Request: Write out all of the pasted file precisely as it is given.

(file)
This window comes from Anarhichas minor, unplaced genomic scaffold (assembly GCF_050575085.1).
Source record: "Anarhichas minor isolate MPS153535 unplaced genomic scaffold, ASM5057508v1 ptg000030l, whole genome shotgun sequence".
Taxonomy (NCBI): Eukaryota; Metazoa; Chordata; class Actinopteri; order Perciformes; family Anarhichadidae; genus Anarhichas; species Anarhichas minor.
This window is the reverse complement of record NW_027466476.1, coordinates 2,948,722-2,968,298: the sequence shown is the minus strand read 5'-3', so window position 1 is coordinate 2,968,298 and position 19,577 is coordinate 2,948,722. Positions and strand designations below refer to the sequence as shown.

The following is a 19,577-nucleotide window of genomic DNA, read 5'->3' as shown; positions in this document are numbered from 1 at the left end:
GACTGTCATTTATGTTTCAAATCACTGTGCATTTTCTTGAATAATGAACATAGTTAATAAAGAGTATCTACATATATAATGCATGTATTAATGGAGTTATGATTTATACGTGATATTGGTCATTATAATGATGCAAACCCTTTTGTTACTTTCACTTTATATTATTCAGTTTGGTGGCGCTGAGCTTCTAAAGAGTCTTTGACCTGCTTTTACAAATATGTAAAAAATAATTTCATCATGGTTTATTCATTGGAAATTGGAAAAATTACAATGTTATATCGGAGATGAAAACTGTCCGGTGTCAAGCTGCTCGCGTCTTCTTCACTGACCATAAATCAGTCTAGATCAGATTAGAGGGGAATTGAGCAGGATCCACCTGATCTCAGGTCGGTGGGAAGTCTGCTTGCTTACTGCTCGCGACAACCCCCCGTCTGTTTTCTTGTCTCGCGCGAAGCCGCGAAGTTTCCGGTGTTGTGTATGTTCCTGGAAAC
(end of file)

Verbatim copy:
This window comes from Anarhichas minor, unplaced genomic scaffold (assembly GCF_050575085.1).
Source record: "Anarhichas minor isolate MPS153535 unplaced genomic scaffold, ASM5057508v1 ptg000030l, whole genome shotgun sequence".
Taxonomy (NCBI): Eukaryota; Metazoa; Chordata; class Actinopteri; order Perciformes; family Anarhichadidae; genus Anarhichas; species Anarhichas minor.
This window is the reverse complement of record NW_027466476.1, coordinates 2,948,722-2,968,298: the sequence shown is the minus strand read 5'-3', so window position 1 is coordinate 2,968,298 and position 19,577 is coordinate 2,948,722. Positions and strand designations below refer to the sequence as shown.

The following is a 19,577-nucleotide window of genomic DNA, read 5'->3' as shown; positions in this document are numbered from 1 at the left end:
GACTGTCATTTATGTTTCAAATCACTGTGCATTTTCTTGAATAATGAACATAGTTAATAAAGAGTATCTACATATATAATGCATGTATTAATGGAGTTATGATTTATACGTGATATTGGTCATTATAATGATGCAAACCCTTTTGTTACTTTCACTTTATATTATTCAGTTTGGTGGCGCTGAGCTTCTAAAGAGTCTTTGACCTGCTTTTACAAATATGTAAAAAATAATTTCATCATGGTTTATTCATTGGAAATTGGAAAAATTACAATGTTATATCGGAGATGAAAACTGTCCGGTGTCAAGCTGCTCGCGTCTTCTTCACTGACCATAAATCAGTCTAGATCAGATTAGAGGGGAATTGAGCAGGATCCACCTGATCTCAGGTCGGTGGGAAGTCTGCTTGCTTACTGCTCGCGACAACCCCCCGTCTGTTTTCTTGTCTCGCGCGAAGCCGCGAAGTTTCCGGTGTTGTGTATGTTCCTGGAAAC